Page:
/ Modified aug 13, 2019 10:55 a.m.

Border Patrol agent who ran down fleeing immigrant offered plea deal

Matthew Bowen faced charges over ramming a migrant with his vehicle and lying about it to investigators.

Border Patrol vehicle fence hero A Border Patrol vehicle at the fence on the U.S.-Mexico border near Nogales.
AZPM Staff

Federal prosecutors in Arizona gave a now former Border Patrol agent a misdemeanor plea bargain after he ran over a Guatemalan immigrant in Nogales and then lied about it.

Matthew Bowen was supposed to go on trial Tuesday in Tucson. He faced two charges, one for ramming into Antolin Rolando Lopez Aguilar, a Guatemalan immigrant, with his agency truck; and another for lying about it to investigators.

Prosecutors contacted his attorney and offered him a plea agreement. Bowen’s lawyer Sean Chapman said the new charge is a misdemeanor and he must resign his position with the agency. According to the plea agreement, Bowen could serve up to a year in prison and possibly be required to pay a $100,000 fine.

Prosecutors have not said why they chose this route when the list against Bowen was extensive. They had video evidence of the encounter and nearly 15 Border Patrol agents and officials who were scheduled to testify against Bowen. He admits he struck the victim with unreasonable force and violated the man’s rights.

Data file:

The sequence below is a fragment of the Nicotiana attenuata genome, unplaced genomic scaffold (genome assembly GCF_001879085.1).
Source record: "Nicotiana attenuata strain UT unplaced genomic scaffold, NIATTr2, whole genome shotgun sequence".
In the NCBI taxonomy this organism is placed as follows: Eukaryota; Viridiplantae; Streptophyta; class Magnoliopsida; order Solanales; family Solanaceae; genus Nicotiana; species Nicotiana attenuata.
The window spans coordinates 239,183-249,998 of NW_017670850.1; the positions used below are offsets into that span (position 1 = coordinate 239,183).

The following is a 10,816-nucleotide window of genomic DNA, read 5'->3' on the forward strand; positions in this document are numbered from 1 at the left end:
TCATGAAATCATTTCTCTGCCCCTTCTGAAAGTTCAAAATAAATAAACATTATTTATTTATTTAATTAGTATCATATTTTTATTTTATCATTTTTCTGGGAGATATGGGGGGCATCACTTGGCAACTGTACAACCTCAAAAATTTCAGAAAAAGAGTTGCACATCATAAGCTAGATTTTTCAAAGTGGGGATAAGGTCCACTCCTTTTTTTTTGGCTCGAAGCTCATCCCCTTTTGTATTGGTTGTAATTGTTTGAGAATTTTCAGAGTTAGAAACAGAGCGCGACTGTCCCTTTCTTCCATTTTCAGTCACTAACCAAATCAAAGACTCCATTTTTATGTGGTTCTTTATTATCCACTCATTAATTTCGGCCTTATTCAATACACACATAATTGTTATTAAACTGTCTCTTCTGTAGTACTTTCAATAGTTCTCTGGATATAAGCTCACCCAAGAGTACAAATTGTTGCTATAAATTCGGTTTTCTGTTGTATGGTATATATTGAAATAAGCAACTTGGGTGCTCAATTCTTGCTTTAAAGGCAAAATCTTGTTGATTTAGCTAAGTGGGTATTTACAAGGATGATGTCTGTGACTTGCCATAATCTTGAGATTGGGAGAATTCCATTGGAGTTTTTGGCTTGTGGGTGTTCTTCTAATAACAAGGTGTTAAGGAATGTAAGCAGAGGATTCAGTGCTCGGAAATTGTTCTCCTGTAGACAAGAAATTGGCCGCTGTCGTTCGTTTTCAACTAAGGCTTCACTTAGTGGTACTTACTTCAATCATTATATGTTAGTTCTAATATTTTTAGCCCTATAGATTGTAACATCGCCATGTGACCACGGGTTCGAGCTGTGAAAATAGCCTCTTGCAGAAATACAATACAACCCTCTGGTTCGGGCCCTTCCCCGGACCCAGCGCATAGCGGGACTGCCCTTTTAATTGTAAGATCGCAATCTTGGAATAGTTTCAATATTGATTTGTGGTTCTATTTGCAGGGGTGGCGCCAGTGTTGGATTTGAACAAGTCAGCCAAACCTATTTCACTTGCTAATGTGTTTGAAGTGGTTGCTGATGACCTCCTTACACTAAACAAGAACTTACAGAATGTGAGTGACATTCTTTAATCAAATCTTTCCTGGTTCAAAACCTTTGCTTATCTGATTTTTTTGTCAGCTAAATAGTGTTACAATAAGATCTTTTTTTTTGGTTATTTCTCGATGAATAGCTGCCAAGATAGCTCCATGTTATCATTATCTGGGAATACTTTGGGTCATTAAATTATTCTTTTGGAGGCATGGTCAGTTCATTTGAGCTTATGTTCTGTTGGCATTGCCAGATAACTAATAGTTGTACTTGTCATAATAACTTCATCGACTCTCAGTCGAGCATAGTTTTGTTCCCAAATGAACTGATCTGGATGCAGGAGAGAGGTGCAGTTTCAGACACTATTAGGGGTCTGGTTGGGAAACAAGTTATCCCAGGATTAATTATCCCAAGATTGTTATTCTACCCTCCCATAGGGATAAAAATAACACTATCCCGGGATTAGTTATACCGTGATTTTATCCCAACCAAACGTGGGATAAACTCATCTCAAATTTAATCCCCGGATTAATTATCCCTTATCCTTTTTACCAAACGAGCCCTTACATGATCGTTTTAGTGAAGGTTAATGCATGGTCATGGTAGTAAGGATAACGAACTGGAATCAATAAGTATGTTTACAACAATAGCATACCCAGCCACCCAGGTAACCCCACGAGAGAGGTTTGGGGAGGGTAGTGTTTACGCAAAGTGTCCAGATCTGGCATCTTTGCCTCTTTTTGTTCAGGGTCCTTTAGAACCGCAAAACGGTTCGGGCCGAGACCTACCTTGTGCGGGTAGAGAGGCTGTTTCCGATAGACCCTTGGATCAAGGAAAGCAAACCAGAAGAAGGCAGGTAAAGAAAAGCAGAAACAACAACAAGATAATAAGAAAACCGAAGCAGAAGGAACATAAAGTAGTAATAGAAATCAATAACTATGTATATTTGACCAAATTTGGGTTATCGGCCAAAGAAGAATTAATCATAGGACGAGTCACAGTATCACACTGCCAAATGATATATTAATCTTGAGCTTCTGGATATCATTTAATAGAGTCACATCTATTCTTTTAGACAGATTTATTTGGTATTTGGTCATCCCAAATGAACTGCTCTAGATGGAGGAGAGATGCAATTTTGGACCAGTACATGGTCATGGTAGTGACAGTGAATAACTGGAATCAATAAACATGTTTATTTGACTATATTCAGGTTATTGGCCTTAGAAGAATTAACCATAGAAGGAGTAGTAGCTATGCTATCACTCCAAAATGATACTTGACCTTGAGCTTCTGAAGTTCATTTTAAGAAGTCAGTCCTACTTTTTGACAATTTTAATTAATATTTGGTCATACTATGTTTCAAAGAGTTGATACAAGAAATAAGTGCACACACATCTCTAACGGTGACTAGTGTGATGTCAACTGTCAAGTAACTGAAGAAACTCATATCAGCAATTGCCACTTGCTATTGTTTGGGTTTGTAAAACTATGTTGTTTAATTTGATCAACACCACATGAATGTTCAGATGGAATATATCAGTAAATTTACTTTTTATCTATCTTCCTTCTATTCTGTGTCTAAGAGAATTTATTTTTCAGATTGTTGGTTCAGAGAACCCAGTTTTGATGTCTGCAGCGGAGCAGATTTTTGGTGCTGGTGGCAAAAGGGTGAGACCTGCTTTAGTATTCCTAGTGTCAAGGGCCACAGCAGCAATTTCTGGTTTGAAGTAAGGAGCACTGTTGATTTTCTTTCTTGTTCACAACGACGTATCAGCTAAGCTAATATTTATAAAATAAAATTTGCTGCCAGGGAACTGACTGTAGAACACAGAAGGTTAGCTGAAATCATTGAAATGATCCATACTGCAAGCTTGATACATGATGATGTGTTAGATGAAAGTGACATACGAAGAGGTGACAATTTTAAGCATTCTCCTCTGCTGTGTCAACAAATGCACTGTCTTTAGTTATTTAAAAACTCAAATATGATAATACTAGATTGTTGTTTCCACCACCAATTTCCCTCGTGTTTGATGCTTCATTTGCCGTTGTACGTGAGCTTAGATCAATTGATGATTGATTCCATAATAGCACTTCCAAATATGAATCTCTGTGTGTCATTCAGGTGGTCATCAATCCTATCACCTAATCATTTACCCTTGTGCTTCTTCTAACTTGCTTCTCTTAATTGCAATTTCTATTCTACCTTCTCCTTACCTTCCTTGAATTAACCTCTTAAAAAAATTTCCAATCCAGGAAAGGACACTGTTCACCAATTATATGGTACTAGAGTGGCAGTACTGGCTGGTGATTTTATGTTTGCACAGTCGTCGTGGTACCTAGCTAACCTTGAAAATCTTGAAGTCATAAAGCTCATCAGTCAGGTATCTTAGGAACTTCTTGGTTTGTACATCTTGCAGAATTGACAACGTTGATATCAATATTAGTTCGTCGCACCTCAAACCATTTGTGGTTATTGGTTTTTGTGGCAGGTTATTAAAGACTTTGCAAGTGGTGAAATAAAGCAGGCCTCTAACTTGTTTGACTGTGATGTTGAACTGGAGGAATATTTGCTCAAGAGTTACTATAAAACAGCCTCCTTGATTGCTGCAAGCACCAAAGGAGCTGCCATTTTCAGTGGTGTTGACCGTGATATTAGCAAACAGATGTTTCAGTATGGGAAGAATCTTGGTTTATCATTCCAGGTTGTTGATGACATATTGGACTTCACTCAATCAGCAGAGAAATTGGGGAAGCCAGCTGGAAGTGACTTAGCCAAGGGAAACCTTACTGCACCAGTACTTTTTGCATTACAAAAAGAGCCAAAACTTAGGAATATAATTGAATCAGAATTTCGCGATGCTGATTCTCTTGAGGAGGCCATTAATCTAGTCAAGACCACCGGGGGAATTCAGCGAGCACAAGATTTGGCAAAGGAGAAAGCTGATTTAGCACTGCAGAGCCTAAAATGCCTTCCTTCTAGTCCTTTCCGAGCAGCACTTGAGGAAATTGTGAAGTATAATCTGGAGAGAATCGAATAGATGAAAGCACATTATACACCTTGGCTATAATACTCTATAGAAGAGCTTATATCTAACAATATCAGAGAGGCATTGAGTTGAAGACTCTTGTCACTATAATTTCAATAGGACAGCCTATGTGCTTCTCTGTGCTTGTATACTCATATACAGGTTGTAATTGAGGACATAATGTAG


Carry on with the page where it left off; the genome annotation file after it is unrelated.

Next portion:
Glenn McCormick, spokesman for the U.S. Attorney’s Office in Arizona declined to state why the decision was made and referred KJZZ News to the public record, which doesn't state how decisions like these are reached.

In the weeks leading up to the attack, Bowen texted to a fellow agent: "Please let us take the gloves off Trump," referring to President Donald Trump. He then bragged about the attack after it occurred.

He also had an extensive history of complaints against him both by immigrants in his custody and by fellow Border Patrol agents.

One agent who witnessed Bowen's attack later told investigators "he'd never seen anything like that before" referring to Bowen running the fleeing man down. He also told investigators nothing in the victim's behavior justified that use of force based on Customs and Border Protection's guidelines to agents.

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